Bryant’s problems are all character based. He nearly destroyed his own career through sheer laziness and complacency. He was told not to travel with the team to the Chic-Fil-A Bowl after the 2012 season following his latest act of immaturity. That acted as a wake-up call and he knuckled down in 2013 right when he needed a big year.
The question is though — what happens when he gets paid? He has a young child and maybe that Bowl game was an epiphany moment. “How am I going to provide for my kid?” Will it be mission accomplished with the first contract, or will he continue to work on his craft and remain motivated? In the right environment he could be a star. But it’s a titanic sized ‘if’.
Ja’Wuan James (T, Tennessee)
“Athletic enough to play either side but more suited to the right… He can walk in and start for you right off the bat. Solid, not spectacular. Has a lot of talent. One of those eight- to 12-year guys as a starter if he can stay healthy.”
“Very intelligent (Wonderlic of 25), great kid, solid player… Great family. Just draft him because you’ll never have a problem with this kid.”
“He’s kind of like (Alabama’s D.J.) Fluker from last year… Just a big, powerful guy with long arms.”
James is going to go in the first round, probably the top-20. As the first scout notes — he’s a plug-in-and-play starter who will do a job for you. He’s probably not going to make it to multiple Pro-Bowls or get a ton of attention, but you’ll never complain about him. For five years on that first contract you’ll get a really solid offensive tackle.
I wasn’t a big fan of Fluker at Alabama and actually prefer James. But if that’s the comparison NFL scouts are making you wonder how early he could go. Fluker went #11 overall despite being the sixth offensive lineman to leave the board. Don’t be shocked at all if James goes a lot earlier than people think.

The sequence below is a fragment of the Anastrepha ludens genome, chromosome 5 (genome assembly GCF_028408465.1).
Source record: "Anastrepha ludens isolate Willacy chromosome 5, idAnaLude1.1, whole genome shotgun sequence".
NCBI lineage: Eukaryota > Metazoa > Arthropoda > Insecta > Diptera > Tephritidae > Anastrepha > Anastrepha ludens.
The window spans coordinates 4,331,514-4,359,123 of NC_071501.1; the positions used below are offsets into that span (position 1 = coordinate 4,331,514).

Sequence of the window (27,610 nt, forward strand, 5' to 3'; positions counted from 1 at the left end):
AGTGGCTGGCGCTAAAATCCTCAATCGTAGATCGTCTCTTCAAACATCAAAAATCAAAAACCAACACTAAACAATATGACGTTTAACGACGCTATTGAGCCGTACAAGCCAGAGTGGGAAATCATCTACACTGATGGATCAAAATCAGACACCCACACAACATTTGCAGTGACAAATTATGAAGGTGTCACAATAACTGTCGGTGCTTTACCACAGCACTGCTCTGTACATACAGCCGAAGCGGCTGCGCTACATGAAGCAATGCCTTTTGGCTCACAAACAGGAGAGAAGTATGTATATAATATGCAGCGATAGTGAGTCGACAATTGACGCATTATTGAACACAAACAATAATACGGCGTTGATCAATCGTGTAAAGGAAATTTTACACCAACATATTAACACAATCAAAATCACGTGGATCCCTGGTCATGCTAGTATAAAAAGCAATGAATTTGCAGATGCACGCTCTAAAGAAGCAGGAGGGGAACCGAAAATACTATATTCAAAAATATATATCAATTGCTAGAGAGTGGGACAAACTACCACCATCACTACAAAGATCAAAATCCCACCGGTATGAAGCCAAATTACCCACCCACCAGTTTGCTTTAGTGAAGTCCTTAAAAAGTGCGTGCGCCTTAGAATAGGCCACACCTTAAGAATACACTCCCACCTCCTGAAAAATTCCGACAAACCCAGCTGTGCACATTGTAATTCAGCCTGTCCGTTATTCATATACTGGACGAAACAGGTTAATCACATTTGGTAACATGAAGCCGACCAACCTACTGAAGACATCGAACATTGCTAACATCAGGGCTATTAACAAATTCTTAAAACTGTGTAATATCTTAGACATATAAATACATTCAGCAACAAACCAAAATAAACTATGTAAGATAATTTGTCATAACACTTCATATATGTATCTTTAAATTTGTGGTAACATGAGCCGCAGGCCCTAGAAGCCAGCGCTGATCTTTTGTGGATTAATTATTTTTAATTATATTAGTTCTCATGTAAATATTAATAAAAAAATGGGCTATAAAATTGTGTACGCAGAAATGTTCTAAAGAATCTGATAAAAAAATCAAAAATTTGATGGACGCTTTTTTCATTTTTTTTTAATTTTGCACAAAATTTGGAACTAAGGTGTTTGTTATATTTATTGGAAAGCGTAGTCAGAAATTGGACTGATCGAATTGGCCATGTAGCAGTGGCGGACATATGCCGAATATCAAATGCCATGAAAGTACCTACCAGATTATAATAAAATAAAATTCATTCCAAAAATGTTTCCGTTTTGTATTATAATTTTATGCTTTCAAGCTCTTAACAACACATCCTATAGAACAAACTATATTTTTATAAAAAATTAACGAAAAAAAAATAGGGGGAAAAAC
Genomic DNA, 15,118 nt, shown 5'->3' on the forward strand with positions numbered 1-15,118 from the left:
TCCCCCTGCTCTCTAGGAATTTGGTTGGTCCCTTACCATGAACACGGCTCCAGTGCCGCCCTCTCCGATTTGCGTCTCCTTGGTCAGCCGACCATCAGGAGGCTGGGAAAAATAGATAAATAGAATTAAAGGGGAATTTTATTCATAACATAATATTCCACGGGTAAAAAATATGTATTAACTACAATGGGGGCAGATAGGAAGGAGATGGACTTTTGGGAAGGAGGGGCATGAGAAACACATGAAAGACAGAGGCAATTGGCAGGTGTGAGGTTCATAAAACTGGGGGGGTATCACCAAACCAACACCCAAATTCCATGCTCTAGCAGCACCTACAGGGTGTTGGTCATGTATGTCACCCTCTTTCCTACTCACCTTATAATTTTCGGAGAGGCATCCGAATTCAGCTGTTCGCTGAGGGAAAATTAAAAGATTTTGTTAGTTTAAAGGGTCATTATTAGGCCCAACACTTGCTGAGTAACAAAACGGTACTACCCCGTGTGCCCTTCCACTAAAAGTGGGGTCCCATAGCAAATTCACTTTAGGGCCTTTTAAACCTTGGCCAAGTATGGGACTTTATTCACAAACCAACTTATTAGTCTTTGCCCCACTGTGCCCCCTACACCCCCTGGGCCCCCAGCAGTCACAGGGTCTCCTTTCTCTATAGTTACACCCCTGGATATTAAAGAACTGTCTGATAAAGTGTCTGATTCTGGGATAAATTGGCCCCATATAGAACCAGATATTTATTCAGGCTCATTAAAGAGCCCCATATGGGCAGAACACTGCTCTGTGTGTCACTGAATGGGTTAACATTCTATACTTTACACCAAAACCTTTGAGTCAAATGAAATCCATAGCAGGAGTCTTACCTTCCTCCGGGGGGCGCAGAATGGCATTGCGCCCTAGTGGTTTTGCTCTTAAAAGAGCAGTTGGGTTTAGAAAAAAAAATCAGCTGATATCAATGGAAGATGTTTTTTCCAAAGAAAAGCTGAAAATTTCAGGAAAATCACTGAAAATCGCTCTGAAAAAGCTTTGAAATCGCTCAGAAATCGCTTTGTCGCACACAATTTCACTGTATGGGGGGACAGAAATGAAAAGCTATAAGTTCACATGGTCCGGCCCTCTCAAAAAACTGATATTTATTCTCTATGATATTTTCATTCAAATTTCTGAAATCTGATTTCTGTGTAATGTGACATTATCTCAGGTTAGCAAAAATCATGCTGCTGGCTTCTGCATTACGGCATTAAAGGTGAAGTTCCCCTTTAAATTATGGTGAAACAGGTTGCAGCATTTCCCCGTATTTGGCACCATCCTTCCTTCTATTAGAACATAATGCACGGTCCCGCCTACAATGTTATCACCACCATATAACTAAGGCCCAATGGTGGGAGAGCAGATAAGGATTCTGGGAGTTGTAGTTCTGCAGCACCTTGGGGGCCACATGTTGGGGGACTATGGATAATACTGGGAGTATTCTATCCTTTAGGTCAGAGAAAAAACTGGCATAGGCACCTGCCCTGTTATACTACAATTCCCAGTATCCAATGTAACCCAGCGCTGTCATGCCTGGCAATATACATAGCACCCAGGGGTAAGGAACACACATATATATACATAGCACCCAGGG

Call it a hunch, but I think as teams have done their homework on him he’s shot up boards. It happens. When Tom Cable went to work him out at Tennessee I wonder if the Seahawks were zoning in on him and thought there was a very real chance he’d be there at #32? Now it’s probably a long shot I’d say. He will need to improve his core strength though — he doesn’t drive many people off the ball in the run game and he only had 22 reps on the bench press at the combine.
Morgan Moses (T, Virginia)
“I was disappointed in him, I really was… He looks like Tarzan but kind of plays like Jane.”
“In September, I’d have said forget this guy, he’s overrated… But the guy had a really good year doing what he does best, and that’s outside pass pro. Not a good play-strength guy. Not a good run blocker. Has never really embraced the whole process as far as passion and work ethic.”
“He’s got some fatal flaws in terms of stiffness… I could see him being a starter but not a very good starter.”
“He may sneak into the bottom of the first. He’s a better player than (Seantrel) Henderson and (Antonio) Richardson and a 1,000 times better kid and teammate.”
“Those Virginia offensive linemen scare the heck out of me… They’re always athletic as heck but they’re soft. There’s something about Virginia. Maybe it’s too academic or something.”
When I watched Moses against Vic Beasley and Clemson I was incredibly disappointed. He looked gassed and out of shape. But then you watch him shut down Jeremiah Attaochu and you see the potential. As a pass protector he’s pretty good, but you just can’t get excited about the idea of drafting him early.
If the Carolina Panthers are making a left tackle the priority they need to consider this because after he goes, they’ll struggle to get a rookie starter at the position. He has the length Seattle looks for and they might go for it — but it’d be a little underwhelming.
Joel Bitonio (T, Nevada)
“He’s pretty efficient as a left tackle but best suited as a guard… He doesn’t have elite feet or length (337/8 arms). He’s a tough (expletive). He’s not a road-grader. He needs to get stronger but he tries to finish your (expletive) and he’s smart (Wonderlic of 29). He’s really grooved.”
“He can play tackle, guard or center… All he does is block his guy. Tough, smart. Second round.”
This is all fair. Bitonio does have to get stronger (24 reps on the bench at the combine). But his attitude and technique more than make up for it and if you can combine the two you’ll be looking at a very good player. There won’t be any sense of entitlement with Bitonio if he does go early.
I think he can play tackle and sure — he might be a better guard. He reminds me a ton of Logan Mankins. They’re almost identical players entering the league — in terms of athleticism, college career etc. The Seahawks could plug him in at left guard with the option to move him to tackle if they get any injuries. Or they could just throw him in there at right tackle. He won’t struggle.
As much as they love length, we also know they love competitors. They’re willing to go away from size ideals if the player makes up for it in other areas. And there aren’t many more determined individuals in this class at any position.
And one final reminder — if you’re going to focus on arm length, remember his arms are just as long as Taylor Lewan’s and are actually longer than Jake Matthews.